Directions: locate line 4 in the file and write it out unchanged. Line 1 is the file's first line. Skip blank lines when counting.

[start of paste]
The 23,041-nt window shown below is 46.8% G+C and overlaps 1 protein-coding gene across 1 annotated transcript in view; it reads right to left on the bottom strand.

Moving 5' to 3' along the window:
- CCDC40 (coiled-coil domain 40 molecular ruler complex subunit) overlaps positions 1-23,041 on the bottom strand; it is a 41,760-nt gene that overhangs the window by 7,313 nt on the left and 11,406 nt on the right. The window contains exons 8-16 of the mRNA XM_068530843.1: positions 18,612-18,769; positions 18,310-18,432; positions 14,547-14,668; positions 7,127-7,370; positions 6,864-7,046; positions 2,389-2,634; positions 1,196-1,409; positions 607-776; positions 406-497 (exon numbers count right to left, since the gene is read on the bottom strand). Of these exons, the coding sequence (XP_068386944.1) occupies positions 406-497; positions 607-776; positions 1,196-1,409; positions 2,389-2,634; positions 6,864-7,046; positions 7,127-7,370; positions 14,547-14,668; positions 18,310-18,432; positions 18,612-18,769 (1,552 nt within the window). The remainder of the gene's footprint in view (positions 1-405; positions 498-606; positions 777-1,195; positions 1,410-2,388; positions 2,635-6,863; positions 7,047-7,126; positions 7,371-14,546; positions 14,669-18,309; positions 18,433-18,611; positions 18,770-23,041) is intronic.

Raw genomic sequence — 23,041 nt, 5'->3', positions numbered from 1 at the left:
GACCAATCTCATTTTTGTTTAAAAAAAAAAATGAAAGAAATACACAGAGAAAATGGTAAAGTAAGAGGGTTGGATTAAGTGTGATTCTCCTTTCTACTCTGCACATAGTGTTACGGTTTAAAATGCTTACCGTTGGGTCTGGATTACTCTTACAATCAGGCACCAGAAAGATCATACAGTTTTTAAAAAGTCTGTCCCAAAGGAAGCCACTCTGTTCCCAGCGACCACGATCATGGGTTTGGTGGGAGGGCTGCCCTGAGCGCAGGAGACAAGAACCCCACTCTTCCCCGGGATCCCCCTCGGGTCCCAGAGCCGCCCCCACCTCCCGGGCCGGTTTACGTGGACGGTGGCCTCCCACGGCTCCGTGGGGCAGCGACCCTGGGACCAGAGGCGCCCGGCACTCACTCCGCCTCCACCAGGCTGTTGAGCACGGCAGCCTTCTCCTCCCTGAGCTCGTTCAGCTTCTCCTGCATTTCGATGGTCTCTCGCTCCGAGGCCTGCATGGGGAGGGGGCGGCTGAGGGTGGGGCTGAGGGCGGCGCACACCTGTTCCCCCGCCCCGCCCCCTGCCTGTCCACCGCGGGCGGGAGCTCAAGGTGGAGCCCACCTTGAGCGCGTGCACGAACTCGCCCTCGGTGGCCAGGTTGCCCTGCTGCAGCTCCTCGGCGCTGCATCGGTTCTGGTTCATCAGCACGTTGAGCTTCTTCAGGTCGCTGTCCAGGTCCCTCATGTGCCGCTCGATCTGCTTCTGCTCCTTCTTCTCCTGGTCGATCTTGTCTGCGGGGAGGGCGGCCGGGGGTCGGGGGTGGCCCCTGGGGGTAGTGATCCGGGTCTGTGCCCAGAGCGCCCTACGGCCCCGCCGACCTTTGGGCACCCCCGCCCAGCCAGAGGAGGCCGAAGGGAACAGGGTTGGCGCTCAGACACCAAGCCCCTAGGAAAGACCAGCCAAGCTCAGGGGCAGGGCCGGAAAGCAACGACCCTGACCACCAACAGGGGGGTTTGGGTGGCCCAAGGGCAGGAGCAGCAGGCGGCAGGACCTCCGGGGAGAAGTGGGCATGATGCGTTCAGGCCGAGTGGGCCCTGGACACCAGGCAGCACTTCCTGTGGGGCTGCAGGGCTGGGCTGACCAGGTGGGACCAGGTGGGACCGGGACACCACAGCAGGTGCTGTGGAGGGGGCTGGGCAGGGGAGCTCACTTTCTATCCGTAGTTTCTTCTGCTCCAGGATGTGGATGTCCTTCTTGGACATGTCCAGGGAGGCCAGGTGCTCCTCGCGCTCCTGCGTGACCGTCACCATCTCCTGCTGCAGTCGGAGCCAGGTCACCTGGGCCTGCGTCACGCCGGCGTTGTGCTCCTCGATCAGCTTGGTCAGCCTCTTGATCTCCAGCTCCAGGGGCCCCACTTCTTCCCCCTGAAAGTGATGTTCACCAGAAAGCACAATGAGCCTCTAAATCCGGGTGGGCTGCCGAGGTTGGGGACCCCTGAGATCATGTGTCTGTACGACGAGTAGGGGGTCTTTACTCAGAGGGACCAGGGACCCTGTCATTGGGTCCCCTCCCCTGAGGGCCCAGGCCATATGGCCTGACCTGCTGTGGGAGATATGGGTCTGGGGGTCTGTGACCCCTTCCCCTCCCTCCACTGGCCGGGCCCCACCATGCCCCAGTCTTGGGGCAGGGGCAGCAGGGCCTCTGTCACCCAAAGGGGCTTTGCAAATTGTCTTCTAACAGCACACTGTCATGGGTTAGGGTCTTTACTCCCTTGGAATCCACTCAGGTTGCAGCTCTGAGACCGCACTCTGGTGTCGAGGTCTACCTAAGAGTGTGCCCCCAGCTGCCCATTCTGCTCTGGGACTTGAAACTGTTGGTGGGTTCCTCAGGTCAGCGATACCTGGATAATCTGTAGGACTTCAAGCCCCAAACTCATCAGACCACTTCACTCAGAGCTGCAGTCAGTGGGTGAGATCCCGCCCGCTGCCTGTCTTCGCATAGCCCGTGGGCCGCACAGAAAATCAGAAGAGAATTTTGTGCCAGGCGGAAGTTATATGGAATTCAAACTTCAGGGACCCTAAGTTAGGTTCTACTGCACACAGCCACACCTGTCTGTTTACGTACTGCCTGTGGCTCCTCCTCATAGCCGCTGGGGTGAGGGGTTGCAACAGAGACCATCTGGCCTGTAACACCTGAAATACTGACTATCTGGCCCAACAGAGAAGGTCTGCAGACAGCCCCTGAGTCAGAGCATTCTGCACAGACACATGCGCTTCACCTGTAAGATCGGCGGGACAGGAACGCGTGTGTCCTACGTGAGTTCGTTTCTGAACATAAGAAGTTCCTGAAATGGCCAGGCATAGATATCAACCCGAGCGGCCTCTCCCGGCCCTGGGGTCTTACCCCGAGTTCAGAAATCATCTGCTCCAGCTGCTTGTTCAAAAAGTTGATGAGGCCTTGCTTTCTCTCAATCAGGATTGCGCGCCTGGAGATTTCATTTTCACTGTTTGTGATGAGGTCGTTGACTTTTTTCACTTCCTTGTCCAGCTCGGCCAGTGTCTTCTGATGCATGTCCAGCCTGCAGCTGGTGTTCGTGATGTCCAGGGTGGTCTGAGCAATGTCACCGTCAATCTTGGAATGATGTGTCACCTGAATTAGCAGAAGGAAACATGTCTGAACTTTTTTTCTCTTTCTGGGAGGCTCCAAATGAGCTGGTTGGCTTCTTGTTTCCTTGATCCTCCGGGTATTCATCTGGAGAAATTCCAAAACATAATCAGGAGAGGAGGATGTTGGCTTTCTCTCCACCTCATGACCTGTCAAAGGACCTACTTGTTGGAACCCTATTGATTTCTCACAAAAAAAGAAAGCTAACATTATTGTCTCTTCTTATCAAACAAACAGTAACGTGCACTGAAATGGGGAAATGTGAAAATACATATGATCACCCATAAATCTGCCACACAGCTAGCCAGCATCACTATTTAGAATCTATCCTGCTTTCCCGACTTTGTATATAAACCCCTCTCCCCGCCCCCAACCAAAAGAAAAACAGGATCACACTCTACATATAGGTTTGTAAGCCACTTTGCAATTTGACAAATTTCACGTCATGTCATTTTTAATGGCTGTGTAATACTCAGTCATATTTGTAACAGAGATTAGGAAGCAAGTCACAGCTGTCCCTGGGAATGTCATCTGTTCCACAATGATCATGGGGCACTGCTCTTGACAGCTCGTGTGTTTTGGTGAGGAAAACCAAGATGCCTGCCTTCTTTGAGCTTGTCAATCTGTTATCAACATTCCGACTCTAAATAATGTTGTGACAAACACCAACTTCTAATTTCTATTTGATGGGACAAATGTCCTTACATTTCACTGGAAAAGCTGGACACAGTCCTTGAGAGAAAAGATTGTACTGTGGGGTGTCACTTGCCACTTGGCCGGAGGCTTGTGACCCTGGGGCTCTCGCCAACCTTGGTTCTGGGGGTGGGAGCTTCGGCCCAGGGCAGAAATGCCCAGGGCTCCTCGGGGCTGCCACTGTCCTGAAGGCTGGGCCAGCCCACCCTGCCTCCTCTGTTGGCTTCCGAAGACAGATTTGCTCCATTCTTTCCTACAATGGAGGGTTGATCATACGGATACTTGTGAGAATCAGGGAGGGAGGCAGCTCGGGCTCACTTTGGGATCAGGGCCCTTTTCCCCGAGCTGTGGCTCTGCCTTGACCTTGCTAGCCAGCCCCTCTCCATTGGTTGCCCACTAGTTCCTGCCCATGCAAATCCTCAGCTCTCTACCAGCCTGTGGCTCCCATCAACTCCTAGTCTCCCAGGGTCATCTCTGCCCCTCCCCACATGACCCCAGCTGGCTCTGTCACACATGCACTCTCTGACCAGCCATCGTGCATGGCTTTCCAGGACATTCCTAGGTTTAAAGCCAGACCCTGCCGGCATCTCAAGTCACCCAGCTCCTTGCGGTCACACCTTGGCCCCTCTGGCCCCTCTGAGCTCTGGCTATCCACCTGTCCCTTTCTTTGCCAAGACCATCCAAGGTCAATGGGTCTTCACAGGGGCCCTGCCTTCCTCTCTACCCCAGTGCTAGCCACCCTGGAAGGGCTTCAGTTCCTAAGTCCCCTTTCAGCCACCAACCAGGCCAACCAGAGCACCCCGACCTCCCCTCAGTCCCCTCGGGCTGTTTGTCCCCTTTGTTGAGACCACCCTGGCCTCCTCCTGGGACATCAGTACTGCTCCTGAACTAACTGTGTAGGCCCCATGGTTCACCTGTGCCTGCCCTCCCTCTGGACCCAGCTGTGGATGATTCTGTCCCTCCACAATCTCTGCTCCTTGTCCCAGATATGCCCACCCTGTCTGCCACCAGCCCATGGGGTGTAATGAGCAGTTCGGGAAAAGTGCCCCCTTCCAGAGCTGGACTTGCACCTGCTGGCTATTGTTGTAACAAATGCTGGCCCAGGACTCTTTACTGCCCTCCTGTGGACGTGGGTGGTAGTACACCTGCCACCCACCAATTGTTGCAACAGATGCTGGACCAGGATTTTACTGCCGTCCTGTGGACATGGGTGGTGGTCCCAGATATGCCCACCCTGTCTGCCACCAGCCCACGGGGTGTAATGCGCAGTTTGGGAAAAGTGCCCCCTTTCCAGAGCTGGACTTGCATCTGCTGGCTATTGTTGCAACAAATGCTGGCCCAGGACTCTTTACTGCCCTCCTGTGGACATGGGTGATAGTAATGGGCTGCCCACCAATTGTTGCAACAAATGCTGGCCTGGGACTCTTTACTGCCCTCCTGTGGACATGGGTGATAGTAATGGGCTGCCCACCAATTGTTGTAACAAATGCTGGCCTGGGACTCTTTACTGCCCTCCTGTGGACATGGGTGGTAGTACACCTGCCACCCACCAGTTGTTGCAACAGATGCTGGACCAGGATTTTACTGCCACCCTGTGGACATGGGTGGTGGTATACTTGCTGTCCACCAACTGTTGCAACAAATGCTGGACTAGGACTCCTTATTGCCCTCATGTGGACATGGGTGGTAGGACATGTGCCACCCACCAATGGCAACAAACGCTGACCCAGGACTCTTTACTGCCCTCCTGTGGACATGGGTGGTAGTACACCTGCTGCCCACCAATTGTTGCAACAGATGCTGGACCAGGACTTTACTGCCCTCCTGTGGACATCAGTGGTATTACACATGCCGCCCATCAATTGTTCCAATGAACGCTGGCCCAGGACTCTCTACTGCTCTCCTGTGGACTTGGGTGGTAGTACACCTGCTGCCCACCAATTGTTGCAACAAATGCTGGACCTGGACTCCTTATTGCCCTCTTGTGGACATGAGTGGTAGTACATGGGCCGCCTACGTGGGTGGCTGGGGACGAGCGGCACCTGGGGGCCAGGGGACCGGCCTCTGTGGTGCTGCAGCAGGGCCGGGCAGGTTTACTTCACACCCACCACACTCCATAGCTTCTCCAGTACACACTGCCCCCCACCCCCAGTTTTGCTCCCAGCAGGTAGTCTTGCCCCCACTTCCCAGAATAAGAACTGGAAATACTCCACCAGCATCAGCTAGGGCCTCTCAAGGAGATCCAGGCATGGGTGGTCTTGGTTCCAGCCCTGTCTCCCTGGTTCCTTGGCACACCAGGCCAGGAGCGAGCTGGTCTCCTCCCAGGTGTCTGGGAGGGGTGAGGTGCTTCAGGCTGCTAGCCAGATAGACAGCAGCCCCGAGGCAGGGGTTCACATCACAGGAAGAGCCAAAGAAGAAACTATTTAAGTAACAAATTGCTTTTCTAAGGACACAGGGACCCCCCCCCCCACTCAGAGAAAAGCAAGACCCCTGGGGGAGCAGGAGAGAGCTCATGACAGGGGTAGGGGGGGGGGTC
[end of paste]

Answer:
Raw genomic sequence — 23,041 nt, 5'->3', positions numbered from 1 at the left: